Tweets, photos and Facebook statuses are all part of your digital footprint, an impression that is becoming increasingly important to employers and job-seekers.
A digital footprint, or one’s trail of activity and interactions in a digital setting, is one of many signs of rapidly changing communication, said Christina Rideout, Career Connections director.
“The way that communication is available in split seconds, we’re having a lot more things we need to consider and think about that we didn’t used to have to,” Rideout said.
For students actively seeking jobs and internships, social media presence is especially important, Rideout said.
“Particularly with Facebook, students really think about it as, ‘This is my opportunity to be social,'” Rideout said. “Even though it’s supposed to be private, it’s very public.”
In some settings, digital presence, especially social media activity, is a factor in reviewing candidates for employment.
“If (an employer) can’t decide between two really good candidates, they might look at Facebook profiles to help them decide,” Rideout said.
Pat DiNunzio is the Columbus managing director for Mergis Group, a nationwide recruiting firm that seeks candidates for positions in human resources and accounting.
Though social media can feel very personal to its users, DiNunzio said employers conduct online searches when evaluating prospective employees.
Some companies even have entire departments devoted to this, she added.
Sarah Gale, a fourth-year in operations management, said she has considered her digital presence throughout her job search but hasn’t changed her online activity.
“I haven’t changed what I do on Facebook because I never have been one of those to post everything,” Gale said. “My Facebook profile is as private as possible. My friends can see it and that’s about it.”
Steven Redd, a fourth-year in public affairs, said he has learned from professional experiences that employers might search for a candidate online out of curiosity.
“You’re going to at least Google a person that’s going to be joining your staff just because,” he said. “If nothing else, you’re curious to see what they look like or you’re curious about who they are.”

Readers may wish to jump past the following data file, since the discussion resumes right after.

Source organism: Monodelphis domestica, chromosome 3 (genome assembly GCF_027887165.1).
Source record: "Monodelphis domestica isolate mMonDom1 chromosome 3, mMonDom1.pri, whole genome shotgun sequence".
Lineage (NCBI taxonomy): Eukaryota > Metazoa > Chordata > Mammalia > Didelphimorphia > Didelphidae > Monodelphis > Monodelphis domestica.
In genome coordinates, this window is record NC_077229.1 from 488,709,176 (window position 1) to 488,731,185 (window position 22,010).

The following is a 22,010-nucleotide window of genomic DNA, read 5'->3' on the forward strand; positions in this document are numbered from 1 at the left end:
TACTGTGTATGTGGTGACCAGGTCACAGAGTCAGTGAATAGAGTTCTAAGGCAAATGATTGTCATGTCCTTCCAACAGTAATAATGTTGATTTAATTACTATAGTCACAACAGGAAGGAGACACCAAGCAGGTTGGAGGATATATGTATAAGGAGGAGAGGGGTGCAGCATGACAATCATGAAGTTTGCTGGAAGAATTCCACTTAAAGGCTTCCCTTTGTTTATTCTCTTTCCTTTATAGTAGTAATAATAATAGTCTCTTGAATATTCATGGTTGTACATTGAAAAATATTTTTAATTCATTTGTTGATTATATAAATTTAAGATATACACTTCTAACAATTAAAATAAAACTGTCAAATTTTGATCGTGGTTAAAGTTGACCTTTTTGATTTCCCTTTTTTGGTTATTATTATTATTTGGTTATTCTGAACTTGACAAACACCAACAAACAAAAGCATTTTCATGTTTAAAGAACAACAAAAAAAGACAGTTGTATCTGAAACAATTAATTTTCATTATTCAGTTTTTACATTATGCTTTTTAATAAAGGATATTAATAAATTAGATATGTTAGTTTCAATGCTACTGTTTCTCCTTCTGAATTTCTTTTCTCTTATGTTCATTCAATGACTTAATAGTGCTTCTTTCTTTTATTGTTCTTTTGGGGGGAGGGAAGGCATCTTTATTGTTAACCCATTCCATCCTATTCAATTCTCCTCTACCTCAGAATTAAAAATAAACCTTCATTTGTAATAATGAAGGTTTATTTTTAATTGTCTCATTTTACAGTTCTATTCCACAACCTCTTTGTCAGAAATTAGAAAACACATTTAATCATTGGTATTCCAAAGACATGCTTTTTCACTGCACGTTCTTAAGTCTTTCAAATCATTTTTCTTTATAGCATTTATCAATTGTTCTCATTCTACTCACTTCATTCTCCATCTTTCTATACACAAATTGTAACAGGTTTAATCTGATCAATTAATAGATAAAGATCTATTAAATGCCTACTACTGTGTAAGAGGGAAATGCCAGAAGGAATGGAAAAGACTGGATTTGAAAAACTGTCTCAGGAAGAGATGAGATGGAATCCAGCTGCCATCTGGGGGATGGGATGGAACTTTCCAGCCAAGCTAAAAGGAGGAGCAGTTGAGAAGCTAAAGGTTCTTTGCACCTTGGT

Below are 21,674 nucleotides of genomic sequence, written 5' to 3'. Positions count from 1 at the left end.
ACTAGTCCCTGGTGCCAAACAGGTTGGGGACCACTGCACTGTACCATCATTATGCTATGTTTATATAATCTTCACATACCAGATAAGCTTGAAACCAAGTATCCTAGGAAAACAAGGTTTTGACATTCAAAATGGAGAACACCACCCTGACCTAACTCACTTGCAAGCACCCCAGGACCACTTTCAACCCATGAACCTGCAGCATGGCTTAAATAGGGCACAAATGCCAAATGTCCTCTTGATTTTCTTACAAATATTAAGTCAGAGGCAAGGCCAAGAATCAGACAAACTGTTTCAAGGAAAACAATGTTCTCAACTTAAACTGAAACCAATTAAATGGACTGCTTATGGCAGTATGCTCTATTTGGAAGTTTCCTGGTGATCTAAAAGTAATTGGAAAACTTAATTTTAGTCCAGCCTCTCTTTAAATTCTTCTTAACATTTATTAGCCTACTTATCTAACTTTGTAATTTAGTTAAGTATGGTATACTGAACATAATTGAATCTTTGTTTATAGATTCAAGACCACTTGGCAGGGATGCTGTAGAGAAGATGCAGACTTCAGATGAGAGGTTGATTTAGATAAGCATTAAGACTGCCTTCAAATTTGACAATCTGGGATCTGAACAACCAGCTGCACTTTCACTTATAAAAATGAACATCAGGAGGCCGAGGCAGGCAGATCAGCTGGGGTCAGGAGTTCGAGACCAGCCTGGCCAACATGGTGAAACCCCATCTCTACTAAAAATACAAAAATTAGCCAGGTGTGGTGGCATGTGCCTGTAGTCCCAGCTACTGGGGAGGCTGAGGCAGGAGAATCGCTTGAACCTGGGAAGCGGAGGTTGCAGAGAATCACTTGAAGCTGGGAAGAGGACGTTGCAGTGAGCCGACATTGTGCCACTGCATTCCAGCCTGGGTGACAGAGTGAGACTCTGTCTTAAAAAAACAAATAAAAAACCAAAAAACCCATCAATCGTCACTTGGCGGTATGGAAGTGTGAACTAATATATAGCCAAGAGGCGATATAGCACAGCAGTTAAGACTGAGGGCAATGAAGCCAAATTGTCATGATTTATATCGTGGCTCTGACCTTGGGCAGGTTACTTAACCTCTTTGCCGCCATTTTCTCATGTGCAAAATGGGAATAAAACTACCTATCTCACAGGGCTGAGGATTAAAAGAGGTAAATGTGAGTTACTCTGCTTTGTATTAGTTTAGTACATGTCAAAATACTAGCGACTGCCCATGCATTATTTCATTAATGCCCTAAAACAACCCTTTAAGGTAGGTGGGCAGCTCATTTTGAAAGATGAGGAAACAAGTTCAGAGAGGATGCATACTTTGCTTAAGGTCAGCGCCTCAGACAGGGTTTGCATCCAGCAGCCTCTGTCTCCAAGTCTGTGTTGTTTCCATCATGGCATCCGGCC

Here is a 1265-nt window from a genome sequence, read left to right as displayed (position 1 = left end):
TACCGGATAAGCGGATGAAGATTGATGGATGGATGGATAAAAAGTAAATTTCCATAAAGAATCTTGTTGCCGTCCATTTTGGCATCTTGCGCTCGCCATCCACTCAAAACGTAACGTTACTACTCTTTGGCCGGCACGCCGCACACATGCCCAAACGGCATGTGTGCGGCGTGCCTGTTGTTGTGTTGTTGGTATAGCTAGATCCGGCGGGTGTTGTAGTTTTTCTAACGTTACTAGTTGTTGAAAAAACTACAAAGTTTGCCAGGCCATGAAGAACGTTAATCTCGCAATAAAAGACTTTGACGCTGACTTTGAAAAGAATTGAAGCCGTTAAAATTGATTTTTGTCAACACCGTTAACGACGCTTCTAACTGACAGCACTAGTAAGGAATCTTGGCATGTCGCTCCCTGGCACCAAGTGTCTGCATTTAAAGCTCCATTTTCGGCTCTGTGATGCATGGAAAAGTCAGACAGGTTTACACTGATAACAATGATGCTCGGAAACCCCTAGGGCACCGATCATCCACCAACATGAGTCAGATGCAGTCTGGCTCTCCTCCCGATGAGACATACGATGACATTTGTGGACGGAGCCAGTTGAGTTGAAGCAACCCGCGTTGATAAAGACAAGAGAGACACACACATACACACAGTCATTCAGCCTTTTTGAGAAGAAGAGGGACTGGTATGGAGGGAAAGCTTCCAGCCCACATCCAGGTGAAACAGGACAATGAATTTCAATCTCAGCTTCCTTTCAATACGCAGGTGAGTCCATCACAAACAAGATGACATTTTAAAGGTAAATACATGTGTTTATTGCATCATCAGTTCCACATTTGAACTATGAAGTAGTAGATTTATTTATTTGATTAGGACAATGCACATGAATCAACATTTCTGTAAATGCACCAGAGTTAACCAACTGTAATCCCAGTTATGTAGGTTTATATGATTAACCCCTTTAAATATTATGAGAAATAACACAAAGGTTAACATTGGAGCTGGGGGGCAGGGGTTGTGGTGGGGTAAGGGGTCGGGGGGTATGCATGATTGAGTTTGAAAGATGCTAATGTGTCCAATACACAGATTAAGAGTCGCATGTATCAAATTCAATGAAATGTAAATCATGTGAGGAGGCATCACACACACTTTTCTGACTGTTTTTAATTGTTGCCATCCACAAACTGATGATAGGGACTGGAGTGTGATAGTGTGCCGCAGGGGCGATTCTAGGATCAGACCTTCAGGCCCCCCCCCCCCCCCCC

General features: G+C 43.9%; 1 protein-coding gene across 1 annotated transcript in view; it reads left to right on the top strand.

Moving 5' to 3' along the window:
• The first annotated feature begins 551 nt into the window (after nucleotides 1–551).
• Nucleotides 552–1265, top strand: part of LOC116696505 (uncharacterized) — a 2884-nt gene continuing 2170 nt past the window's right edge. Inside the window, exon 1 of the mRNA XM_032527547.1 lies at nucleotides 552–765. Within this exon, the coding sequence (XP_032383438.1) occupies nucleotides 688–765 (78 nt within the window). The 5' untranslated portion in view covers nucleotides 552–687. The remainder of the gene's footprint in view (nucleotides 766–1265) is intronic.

When employers conduct online searches, Redd said he doesn’t think they’re looking for anything compromising.
“I don’t think they’re necessarily actually looking for something,” Redd said. “I think it would have to be pretty offensive.”
Redd added that larger firms and organizations might use a structured interview process because they think it identifies candidates who are a best fit for the position.
“Unless they come across something extremely unflattering, they’re going to go with what their experiences are and how they select people,” he said.
KeyBank is one of several companies that recruits extensively at Ohio State, particularly within the Fisher College of Business.
TaRita Johnson leads the campus recruiting efforts at KeyBank, a company she said does not look at online presence or social media use when reviewing candidates. She said this is mostly because of the high volume of candidates they review.
Still, other companies might use Internet searches when reviewing candidates, so students should be mindful, Johnson said.
“Just because my team is not doing that doesn’t mean that there aren’t other employers or people that are looking out there and pulling that information,” Johnson said.
LinkedIn is a form of social media that could be used to a student’s advantage when looking for internships or employment, and networking is key in fostering relationships that could lead to employment, Rideout said.
“Using social media sites like LinkedIn could be really beneficial to students in terms of learning more about networks,” Rideout said.
Redd interned in Washington, D.C., last summer and had friends who used LinkedIn to organize their professional network.
“It’s so difficult to keep track of people using business cards,” Redd said. “Having this electronic library of people that you’ve come in contact with … it’s a really nice way to keep in touch.”
Even if students aren’t actively looking for an internship or job, it is still important to monitor your digital footprint.
Redd said it’s hard to give suggestions about social media because everyone uses it in their own way, but in general, people should be mindful of their audience.
“You have to understand what type of people are seeing what type of information,” Redd said.
When it comes to Facebook, statuses should be reserved for big events and things that you want a lot of people to know about, Redd said.
“A good thing to share on Facebook are accomplishments or exciting things happening in your life,” Redd said. “You don’t want all of your Facebook statuses to be depressing song lyrics.”
Johnson encourages students, most importantly, to be professional.
“Pictures with inappropriate paraphernalia, alcohol, smoking, any of those things, don’t need to be out there. I would encourage students to be very careful,” Johnson said. “Once you put it out there in cyber world, it’s out there.”